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I'm considering to use a TPS92512 chip to switch it's output to one of three LED branches of different colours (R,G,B) and run a current of 850mA~1A through it.
Schematic is attached. Vo is connected to three branches of LEDs with 3 high power LEDs in each branch in series (7.5 to 11V forward voltage depending on colour) but each branch has a Mosfet switch to ensure only one branch is ON at any time. Current level can be controlled through Analog Iadj pin.
Two concerns I have is:
1. If Vin falls close to total forward voltage of LEDs, driver goes out of regulation. What behavior it will have in terms of how much current it will push through LEDs in that mode? Would Iadj pin be in charge of controlling output current when chip is not regulating? How about PDIM input?
VIN shuold be high enough to drive LEDs but if for some reason (drooping, running below rec spec) it was not, I would like a dimmed and safe operation to ensure LEDs or chip itself not damaged.
2. When Vin falls below certain level, I see periodic negative spikes on PH pin until VIN rises to above a certain level and regulation resumes. Apparently Cboot falls below 2 V:
(Red: Boot, Yellow Vin, Green Vo,Blue Vsense)
Could these pulses be resulting in EMC issues?
3. Accidentally noticed if RT/CLK pin is touched by finger (discharged by touching Ground beforehand) chip blows up in less than a second!!!
Well although this cant happen in normal operation but wondering why is this happening. I can consistently blow up as many chips as I want by this.
I would appreciate any comments.
In reply to Matt Alizadeh:
Is there any way you could share your layout? A poor DAP connection alone could do it for two reasons: The first is if there is little to no connection the thermal overshoot before thermal protection kicks in might cause damage (unlikely but possible in some cases). The second is that if it isn't fully electrically connected (or a high resistance connection) there will be a lot of noise generated and pins can be over-voltaged and/or see negative voltages, both of which can cause damage. This might be your case.
If not then the layout would be the next thing to look at. If the ground connections aren't very good or the routing is not very good you could see significant negative spiking on the PH pin regardless of the diode and that could damage the switch. I would be happy to look over your layout and comment if you want to provide it.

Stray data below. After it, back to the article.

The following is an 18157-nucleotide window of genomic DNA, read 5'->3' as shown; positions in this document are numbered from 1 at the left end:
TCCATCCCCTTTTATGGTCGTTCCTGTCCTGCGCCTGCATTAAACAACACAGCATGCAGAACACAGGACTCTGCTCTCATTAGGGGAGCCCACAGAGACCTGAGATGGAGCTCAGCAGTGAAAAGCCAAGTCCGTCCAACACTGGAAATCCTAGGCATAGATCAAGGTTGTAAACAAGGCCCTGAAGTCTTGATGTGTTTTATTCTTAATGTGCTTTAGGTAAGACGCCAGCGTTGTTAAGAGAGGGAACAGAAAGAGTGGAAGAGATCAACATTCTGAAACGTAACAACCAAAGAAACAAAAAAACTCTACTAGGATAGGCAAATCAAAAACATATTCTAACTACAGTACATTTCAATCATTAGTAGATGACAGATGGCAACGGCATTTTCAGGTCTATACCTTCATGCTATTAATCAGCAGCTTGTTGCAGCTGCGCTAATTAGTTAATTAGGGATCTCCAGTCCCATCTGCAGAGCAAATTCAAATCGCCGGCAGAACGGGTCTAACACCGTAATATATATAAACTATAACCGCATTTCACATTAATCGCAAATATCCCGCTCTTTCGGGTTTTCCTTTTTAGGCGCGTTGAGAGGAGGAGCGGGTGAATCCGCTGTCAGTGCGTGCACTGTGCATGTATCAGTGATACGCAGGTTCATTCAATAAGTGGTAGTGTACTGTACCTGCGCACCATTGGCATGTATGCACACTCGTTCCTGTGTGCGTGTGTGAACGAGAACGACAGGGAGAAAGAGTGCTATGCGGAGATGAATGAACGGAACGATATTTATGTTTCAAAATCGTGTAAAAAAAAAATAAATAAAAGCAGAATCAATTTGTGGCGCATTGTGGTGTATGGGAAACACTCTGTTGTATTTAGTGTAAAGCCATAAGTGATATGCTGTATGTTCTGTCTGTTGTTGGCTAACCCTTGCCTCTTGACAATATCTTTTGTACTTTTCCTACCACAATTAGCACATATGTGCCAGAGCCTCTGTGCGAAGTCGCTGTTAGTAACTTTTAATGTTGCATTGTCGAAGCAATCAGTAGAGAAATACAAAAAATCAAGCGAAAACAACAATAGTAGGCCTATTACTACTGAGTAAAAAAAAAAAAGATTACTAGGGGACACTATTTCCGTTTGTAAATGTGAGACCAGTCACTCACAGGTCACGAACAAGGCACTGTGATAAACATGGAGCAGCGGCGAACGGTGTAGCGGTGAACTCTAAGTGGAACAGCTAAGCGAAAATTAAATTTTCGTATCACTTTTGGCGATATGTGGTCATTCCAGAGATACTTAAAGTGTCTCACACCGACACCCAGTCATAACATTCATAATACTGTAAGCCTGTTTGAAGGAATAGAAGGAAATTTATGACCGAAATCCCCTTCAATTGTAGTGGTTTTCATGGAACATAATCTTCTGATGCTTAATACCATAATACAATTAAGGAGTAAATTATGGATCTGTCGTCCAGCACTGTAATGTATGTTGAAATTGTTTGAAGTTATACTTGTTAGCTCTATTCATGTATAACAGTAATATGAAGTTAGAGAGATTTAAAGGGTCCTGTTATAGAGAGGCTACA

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In reply to Clinton Jensen:
TPS92512_Layout B.zipTPS92512_Layout A.zipSorry if my response is duplicating, for some reason I don't see my reply I sent earlier this morning. I thought it might not posted .
Hi Clint and thanks very much for response.
Good point on PAD connection to Gnd and it's effect on thermal performance and also noise susceptibility.
The datasheet says voltage difference on the PAD should be within +/-200mv versus Gnd. If no solder paste or any problem that might be an issue.
On the layout, I have attached two layouts I have and appreciate any thoughts specially on layout A.
The B version seems to be better overall. If you were to rotate the input capacitors so that their grounds tied directly to the grounds of the IC and the current sense resistor it would be pretty good. I would also not have a fill for the current sense trace as that could give you much more area for noise coupling. I would run a single trace to the IC and a single trace to your other current sense circuitry.
The A version looks a bit more problematic. I love your liberal use of ground vias, I always recommend that where possible. But the placement of the grounds could for sure give you some ground errors and spiking on the switch edges. Refer to the layout section of the datasheet. But basically the critical ground locations are the input capacitors, the IC/DAP, the rectifier diode, and the current sense resistor. In this version they are somewhat far apart and again especially the input caps are a ways away. Ideally you tie these grounds as close together as possible, preferably with a good ground plane with plenty of vias like you are doing. You want the switching current loops as small as possible and their ground current return paths as small as possible as well. As it is there are some sizeable loops. On top of that you are running a high impedance current sense trace right near the switching diode and its ground return path so there is potential for noise coupling that could cause issues. In any case I can see the possibility of voltage spikes with this layout, not that they are alll necessarily big enough to cause problems. It may be a combination of layout and not a solid enough DAP connection. Or it could simply be the devices with faster switch rise/fall times are the ones that fail due to larger spikes below ground.